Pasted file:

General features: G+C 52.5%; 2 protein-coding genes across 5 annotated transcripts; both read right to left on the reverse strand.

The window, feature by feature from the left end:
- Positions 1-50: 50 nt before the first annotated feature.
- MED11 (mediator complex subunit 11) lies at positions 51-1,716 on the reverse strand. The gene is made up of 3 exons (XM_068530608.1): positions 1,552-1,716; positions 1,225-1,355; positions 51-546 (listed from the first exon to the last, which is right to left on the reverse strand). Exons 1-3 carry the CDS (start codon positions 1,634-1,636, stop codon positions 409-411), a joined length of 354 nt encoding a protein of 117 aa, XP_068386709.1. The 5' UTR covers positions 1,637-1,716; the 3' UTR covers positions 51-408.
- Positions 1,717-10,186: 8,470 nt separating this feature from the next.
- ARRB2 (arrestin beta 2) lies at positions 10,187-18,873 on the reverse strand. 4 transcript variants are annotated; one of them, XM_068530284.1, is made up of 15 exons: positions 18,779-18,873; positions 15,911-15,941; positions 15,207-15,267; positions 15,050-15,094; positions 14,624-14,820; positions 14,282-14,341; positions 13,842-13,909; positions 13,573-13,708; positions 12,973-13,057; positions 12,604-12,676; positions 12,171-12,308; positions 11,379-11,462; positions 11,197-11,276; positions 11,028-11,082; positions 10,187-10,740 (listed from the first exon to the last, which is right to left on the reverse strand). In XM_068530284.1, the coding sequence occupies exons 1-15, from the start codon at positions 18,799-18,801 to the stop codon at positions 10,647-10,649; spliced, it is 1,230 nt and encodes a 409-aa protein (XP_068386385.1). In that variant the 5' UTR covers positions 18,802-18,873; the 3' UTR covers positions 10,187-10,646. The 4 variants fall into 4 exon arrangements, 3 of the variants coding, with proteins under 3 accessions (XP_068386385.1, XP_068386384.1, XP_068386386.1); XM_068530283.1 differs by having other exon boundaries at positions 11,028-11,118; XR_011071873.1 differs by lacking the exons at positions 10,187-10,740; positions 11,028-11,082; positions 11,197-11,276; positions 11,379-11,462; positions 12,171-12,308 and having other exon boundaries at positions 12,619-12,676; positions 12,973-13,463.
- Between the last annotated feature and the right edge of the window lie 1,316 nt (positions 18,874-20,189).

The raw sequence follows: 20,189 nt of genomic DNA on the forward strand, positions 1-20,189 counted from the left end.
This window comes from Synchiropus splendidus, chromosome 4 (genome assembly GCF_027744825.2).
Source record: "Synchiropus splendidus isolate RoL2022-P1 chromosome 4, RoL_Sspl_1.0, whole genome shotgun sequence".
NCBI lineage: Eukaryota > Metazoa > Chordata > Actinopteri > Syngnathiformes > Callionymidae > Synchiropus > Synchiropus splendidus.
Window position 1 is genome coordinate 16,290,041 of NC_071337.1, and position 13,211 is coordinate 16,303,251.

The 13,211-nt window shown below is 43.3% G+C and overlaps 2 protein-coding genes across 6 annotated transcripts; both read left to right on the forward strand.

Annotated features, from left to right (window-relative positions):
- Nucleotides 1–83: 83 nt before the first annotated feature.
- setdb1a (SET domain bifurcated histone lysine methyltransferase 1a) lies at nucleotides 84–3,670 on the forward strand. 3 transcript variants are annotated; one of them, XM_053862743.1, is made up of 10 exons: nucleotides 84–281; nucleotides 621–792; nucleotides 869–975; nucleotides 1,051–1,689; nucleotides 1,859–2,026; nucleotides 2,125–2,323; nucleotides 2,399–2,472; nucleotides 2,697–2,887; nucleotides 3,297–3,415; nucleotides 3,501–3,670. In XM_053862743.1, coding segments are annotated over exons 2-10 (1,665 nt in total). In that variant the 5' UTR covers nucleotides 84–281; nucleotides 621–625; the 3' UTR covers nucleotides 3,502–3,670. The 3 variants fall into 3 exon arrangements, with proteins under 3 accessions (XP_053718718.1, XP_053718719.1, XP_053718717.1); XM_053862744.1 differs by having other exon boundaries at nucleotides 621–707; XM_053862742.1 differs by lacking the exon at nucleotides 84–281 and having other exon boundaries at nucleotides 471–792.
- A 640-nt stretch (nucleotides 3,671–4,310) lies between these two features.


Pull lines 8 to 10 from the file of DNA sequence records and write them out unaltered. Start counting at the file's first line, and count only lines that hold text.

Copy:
The raw sequence follows: 20,189 nt of genomic DNA on the forward strand, positions 1-20,189 counted from the left end.
This window comes from Synchiropus splendidus, chromosome 4 (genome assembly GCF_027744825.2).
Source record: "Synchiropus splendidus isolate RoL2022-P1 chromosome 4, RoL_Sspl_1.0, whole genome shotgun sequence".